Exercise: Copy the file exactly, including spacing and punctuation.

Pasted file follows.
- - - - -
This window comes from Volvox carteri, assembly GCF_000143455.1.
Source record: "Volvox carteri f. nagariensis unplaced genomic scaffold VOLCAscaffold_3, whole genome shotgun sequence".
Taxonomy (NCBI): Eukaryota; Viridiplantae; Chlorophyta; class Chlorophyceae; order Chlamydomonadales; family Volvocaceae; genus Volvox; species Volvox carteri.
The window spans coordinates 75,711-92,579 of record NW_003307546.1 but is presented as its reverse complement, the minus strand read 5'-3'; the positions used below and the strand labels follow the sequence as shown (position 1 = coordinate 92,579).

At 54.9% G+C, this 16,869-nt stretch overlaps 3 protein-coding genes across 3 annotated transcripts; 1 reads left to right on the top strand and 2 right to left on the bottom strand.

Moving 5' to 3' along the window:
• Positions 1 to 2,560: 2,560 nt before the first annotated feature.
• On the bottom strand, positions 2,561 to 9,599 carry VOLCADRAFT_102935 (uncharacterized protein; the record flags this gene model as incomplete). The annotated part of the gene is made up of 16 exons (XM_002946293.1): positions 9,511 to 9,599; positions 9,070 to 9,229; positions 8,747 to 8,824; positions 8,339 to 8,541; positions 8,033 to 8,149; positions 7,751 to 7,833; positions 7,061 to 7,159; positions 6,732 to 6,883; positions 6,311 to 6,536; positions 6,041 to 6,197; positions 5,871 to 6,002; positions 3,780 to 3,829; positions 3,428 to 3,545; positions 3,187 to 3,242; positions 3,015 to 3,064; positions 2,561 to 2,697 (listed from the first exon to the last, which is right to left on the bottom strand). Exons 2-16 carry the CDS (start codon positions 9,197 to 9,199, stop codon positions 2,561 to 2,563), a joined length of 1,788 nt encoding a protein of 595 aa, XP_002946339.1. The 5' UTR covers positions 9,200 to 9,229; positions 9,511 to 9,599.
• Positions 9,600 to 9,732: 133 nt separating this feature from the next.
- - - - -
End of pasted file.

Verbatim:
This window comes from Volvox carteri, assembly GCF_000143455.1.
Source record: "Volvox carteri f. nagariensis unplaced genomic scaffold VOLCAscaffold_3, whole genome shotgun sequence".
Taxonomy (NCBI): Eukaryota; Viridiplantae; Chlorophyta; class Chlorophyceae; order Chlamydomonadales; family Volvocaceae; genus Volvox; species Volvox carteri.
The window spans coordinates 75,711-92,579 of record NW_003307546.1 but is presented as its reverse complement, the minus strand read 5'-3'; the positions used below and the strand labels follow the sequence as shown (position 1 = coordinate 92,579).

At 54.9% G+C, this 16,869-nt stretch overlaps 3 protein-coding genes across 3 annotated transcripts; 1 reads left to right on the top strand and 2 right to left on the bottom strand.

Moving 5' to 3' along the window:
• Positions 1 to 2,560: 2,560 nt before the first annotated feature.
• On the bottom strand, positions 2,561 to 9,599 carry VOLCADRAFT_102935 (uncharacterized protein; the record flags this gene model as incomplete). The annotated part of the gene is made up of 16 exons (XM_002946293.1): positions 9,511 to 9,599; positions 9,070 to 9,229; positions 8,747 to 8,824; positions 8,339 to 8,541; positions 8,033 to 8,149; positions 7,751 to 7,833; positions 7,061 to 7,159; positions 6,732 to 6,883; positions 6,311 to 6,536; positions 6,041 to 6,197; positions 5,871 to 6,002; positions 3,780 to 3,829; positions 3,428 to 3,545; positions 3,187 to 3,242; positions 3,015 to 3,064; positions 2,561 to 2,697 (listed from the first exon to the last, which is right to left on the bottom strand). Exons 2-16 carry the CDS (start codon positions 9,197 to 9,199, stop codon positions 2,561 to 2,563), a joined length of 1,788 nt encoding a protein of 595 aa, XP_002946339.1. The 5' UTR covers positions 9,200 to 9,229; positions 9,511 to 9,599.
• Positions 9,600 to 9,732: 133 nt separating this feature from the next.